Friday Memo, County of Nevada
Nevada County Board of Supervisors seal

July 10th Board Meeting Preview

Board of Supervisors meetings typically take place every 2nd and 4th Tuesday of each month. However, for the month of July, a special meeting is scheduled for the 3rd Tuesday of the month with no regular Board meeting scheduled for the 4th Tuesday. Towards the beginning of each regular meeting, the public can address the Board on items not appearing on the agenda, but are of public interest and are within the jurisdiction of the Board.

At Tuesday's Board of Supervisors meeting, the Board will consider a resolution adopting the Nevada County Multi-Jurisdictional All Hazard Pre-Disaster Mitigation Plan. If adopted, the plan will make Nevada County, Grass Valley, Nevada City, Truckee, and local water and utility districts eligible to seek funding under the Federal Emergency Management Agency's (FEMA) Pre-Disaster Mitigation and Hazard Mitigation Grant programs.


At 10:30 a.m. the Board will have a public hearing to consider a proposed ordinance/ballot measure to establish a cannabis business tax on all commercial cannabis activity in the unincorporated areas of Nevada County. Afterwards, the Board will consider a resolution to put a Cannabis Business License Tax Measure on the November ballot.

View the meeting agenda or watch Tuesday's Board meeting live or archived online from our website.


211 Connecting Point logo

Dial 2-1-1 for Assistance with CodeRED Emergency Alert Sign-Ups

CodeRED is the County's emergency alert system that notifies subscribed residents when an emergency is happening in their neighborhood. Residents can register their landlines, cell phones, and emails to CodeRED, and will receive alerts by phone, text or SMS, and email, depending on what they subscribed for.

In the past, residents had the option to subscribe to CodeRED from Nevada County's Office of Emergency Services (OES) website and could call OES with any related questions. Since not all residents feel comfortable navigating the online CodeRED platform, Nevada County has partnered with 211 Connecting Point to provide over-the-phone sign up assistance. Nevada County residents can now dial 2-1-1, or 1(844)319-4119 from non 530 area codes, to be connected to a 211 Connecting Point call center representative who will guide them through the CodeRED registration process over the phone, and can help to answer any questions they may have.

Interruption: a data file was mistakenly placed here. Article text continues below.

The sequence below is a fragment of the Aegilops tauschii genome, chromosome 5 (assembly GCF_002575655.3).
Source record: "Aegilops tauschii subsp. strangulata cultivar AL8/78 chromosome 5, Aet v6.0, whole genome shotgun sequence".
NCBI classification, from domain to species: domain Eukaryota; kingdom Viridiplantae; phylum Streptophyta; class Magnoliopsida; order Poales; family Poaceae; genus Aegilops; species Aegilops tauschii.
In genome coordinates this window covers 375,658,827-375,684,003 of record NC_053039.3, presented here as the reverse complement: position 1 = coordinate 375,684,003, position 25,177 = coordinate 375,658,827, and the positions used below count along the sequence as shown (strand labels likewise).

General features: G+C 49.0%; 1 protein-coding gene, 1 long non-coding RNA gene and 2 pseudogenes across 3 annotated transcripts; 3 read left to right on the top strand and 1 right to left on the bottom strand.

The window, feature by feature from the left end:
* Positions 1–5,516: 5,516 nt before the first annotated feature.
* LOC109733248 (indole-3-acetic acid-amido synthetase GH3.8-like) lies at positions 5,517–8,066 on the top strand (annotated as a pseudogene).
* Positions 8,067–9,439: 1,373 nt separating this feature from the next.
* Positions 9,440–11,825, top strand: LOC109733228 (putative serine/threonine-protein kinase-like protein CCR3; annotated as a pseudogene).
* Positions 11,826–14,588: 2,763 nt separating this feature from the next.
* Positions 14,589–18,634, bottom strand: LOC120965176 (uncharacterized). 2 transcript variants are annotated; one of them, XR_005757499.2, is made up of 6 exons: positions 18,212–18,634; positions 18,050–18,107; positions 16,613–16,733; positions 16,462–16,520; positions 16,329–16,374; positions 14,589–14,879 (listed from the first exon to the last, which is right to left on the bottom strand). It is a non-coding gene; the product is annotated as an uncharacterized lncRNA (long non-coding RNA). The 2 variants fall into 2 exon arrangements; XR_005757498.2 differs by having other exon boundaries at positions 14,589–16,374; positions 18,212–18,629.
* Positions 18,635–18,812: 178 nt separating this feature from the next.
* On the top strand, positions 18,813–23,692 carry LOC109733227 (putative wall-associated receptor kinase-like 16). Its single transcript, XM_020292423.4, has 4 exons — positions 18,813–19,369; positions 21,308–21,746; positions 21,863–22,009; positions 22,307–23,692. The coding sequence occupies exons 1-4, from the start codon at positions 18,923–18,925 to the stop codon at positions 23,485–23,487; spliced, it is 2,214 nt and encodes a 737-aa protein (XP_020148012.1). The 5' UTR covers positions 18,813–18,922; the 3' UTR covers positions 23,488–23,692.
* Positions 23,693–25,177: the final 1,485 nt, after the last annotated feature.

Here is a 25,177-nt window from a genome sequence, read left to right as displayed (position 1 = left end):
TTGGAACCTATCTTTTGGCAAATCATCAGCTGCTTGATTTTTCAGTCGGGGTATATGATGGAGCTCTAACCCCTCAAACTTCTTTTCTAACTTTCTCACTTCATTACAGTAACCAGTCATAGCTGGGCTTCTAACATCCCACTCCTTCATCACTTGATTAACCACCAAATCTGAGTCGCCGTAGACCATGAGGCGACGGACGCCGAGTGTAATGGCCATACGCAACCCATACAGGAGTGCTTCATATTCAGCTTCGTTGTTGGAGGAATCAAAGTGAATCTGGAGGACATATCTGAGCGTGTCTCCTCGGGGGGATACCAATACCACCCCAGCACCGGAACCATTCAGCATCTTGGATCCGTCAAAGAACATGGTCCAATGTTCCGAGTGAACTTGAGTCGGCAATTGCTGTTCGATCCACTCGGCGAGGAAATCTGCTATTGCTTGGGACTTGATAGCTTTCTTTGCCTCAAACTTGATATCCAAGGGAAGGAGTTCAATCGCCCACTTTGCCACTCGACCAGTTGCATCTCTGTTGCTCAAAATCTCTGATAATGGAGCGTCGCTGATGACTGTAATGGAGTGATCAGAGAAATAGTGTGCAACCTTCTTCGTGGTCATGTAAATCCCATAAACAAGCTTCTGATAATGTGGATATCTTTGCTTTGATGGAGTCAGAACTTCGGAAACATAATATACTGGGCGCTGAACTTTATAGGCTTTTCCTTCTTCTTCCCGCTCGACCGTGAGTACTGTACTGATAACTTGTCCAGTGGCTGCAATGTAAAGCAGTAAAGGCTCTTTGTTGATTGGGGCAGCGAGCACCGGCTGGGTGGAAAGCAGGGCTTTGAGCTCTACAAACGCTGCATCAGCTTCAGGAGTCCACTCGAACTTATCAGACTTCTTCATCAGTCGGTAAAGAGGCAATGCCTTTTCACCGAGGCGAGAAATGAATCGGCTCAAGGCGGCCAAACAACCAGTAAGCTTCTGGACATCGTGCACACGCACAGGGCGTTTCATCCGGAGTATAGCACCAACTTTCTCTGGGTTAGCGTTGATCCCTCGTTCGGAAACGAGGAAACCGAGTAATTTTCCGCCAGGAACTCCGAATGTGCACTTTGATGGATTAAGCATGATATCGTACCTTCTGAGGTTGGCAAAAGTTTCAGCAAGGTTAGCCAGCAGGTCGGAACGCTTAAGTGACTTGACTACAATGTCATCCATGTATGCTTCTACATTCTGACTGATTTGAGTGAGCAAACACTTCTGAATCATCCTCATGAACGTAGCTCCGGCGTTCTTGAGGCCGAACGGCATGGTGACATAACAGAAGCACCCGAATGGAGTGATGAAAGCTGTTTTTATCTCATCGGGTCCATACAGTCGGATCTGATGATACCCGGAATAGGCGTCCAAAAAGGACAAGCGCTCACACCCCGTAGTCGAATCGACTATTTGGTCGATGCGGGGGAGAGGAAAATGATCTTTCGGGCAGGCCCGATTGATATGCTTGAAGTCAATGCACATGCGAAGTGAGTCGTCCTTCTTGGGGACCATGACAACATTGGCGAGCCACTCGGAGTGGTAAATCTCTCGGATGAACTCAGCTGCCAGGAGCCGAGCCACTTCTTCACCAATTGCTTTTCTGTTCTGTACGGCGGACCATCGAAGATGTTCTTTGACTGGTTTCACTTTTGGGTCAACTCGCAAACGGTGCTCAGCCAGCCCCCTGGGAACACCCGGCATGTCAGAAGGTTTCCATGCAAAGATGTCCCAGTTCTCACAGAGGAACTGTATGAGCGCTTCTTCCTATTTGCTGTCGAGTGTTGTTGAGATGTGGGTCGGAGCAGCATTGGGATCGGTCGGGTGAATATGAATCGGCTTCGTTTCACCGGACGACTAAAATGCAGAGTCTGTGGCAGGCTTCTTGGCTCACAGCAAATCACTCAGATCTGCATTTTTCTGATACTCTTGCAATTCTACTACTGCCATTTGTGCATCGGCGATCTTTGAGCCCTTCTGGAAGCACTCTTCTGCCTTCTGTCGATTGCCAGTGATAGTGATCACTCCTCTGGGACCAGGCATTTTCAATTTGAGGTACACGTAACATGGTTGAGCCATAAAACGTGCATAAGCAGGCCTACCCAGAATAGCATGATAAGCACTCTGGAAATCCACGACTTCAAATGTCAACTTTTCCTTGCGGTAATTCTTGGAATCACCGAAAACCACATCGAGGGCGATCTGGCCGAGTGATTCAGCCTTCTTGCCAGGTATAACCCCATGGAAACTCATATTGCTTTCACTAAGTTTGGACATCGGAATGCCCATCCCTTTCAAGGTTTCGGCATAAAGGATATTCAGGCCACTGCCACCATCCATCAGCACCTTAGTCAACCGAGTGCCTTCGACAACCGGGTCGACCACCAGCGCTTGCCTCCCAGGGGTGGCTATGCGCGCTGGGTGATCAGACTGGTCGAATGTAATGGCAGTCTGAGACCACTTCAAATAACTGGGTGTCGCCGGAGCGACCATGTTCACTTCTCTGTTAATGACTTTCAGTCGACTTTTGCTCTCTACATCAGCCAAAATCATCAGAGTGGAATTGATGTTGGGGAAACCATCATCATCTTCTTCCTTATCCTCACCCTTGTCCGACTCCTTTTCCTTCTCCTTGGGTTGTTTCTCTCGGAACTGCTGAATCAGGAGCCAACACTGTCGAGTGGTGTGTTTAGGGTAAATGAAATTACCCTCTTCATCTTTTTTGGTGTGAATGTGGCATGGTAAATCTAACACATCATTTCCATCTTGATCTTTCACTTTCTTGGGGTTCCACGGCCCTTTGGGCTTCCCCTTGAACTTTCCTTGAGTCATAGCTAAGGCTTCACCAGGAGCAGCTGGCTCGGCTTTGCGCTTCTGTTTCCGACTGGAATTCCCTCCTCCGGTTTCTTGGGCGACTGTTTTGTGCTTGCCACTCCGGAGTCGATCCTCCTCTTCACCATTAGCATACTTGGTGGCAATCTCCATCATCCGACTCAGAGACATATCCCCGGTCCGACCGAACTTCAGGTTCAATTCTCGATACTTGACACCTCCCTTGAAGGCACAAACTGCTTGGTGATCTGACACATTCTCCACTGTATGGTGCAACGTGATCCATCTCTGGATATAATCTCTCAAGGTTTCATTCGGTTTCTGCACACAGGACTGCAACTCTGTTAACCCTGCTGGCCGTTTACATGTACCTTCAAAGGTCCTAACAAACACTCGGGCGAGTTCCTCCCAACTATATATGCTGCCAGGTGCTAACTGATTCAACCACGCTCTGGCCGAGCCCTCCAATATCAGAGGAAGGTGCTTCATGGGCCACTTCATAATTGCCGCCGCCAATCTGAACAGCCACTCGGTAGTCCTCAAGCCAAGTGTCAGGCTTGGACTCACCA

OES recommends signing up all phone numbers associated with your home address. For example, sign up your cell phone, your landline, and your family members cell phones who are living at your residence so everyone receives a CodeRED emergency alert during an emergency event in your neighborhood.

It is also recommended to add CodeRED's two phone numbers 1(866) 419-5000 and 1(855) 969-4636 to your cell phone and/or landline contacts as "CodeRED Emergency Alerts." This way, when you receive a phone call from either of CodeRED's phone numbers during an emergency event, you will be able to recognize the call as a CodeRED alert rather than easily mistaking the 1-866 or 1-855 number as a telemarketer.


Nevada County Better Together logo

Better Together: Homeless Strategic Plan

On June 26th the Nevada County Health and Human Services Agency entered in to a contract with Thurmond Consulting, LLC. to write a 10-year Homeless Strategic Plan. The development of the plan will begin in July and end in October, and will include a facilitated community engagement process involving a community stakeholders. The completed plan will meet the funding requirements set forth by No Place Like Home, a 2-billion dollar statewide funding stream for low income and supportive housing projects. The strategic plan will update the current 10-year plan (2009-2019) and provide a strategic framework for the County to use to implement and coordinate programs and practices to address homelessness. The County was awarded a Planning and Technical Assistance grant through the No Place Like Home initiative to cover the cost of developing the plan.